Downstairs I see the food, right off to the side of the door. A woman with a clipboard asks if I need any assistance applying for food stamps or housing. I kindly say no and get in line for my meal.
They’re serving beef and gravy with a side of mashed potatoes and a white flour dinner roll. The meal is served on a pink plastic tray and a Styrofoam plate. To my surprise and delight they serve a side of mixed vegetables and have a cup of peaches waiting for me. I politely decline the cookie that is offered for dessert, myself too concerned with a busting waistline. Like I said, food ain’t what I’m here for.
I take my tray down another set of stairs into the main dining area–just a large with white foldout tables lined in rows. I find a seat at the middle table, lost in a cacophony of sound and conversation. Men chew loudly while a baby cries, and someone laughs at a joke I don’t understand.
At the front of the room is another line of tables, this time offering free coffee and a salad bar. I’m impressed to say the least. I get up from the table and grab a cup of joe, delighted that comfort can be found in such unfortunate times, and feel guilt as I ask for onions and mushrooms for a salad I don’t need. This meal seems to lavish to be free, not quite on par with what a restaurant what serve and yet just what a homecooked meal might offer. Warm and comfort and plenty of calories.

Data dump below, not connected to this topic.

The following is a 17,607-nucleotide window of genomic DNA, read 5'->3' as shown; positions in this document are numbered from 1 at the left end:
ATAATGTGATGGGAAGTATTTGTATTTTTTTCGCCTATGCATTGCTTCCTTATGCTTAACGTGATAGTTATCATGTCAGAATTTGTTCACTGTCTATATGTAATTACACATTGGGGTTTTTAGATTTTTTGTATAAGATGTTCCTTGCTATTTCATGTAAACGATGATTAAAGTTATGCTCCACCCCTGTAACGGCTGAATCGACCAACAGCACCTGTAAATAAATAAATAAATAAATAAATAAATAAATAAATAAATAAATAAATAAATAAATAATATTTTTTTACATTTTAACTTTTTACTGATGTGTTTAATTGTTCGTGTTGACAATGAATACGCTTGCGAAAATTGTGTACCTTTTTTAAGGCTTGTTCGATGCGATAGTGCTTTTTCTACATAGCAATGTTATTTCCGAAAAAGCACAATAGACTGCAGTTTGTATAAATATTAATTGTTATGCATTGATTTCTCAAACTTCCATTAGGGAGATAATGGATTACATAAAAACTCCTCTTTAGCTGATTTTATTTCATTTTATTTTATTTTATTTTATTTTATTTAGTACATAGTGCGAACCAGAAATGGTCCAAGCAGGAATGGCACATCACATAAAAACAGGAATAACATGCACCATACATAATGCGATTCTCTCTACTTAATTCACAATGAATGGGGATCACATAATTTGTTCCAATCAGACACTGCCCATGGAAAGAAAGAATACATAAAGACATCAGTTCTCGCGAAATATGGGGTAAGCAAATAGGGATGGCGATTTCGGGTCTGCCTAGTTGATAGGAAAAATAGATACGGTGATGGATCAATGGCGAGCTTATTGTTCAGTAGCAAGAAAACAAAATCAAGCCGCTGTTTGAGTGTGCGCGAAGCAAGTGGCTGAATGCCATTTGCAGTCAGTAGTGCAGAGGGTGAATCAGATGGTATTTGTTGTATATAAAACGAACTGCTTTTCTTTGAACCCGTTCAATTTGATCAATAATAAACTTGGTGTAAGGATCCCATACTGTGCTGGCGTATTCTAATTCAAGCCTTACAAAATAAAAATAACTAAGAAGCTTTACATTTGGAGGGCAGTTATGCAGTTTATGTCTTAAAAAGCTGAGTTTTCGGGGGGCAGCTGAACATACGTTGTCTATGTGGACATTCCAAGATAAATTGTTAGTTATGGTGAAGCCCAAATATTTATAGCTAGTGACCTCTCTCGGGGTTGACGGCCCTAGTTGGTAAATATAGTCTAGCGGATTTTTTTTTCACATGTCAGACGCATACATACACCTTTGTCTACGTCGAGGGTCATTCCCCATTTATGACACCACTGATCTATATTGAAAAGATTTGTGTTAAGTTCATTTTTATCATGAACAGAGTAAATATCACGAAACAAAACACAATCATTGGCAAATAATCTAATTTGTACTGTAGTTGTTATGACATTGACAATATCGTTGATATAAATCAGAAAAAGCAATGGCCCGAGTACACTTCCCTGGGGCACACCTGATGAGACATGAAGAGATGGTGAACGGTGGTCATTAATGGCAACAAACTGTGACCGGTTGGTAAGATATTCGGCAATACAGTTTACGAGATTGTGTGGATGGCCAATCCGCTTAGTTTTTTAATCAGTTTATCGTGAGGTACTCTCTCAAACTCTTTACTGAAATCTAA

Back at the table I cautiously dig in, trying not to look too delighted at the meal in front of me and yet acutely aware that my stomach is growling. As I mix the beef and mashed potatoes with a dollop of mixed vegetables a man in a black cutoff sits across from me, tattoos up and down his arms. He has a tribal band on his right bicep, the muscle large and thick. His forearms are 2x4s, his expression friendly and yet stern. My guess is he is 35, tho I later discover that underneath his black baseball cap he sports a lock of gray hair.
He starts up a chat about upcoming films. I tell him I’m more of a summer film guy myself, no doubt a lie and yet a necessary one to keep the conversation going. He tells me he’s into comic book movies, a topic that at times is near to my heart. I ask him if he is more of a Marvel or DC guy. He says both.
“That’s awesome,” I say, now cautiously trying to eat slower to keep the conversation going. “I’m doing some research into DC comics at the moment for a play I’m writing. It’s going to be about abortion.”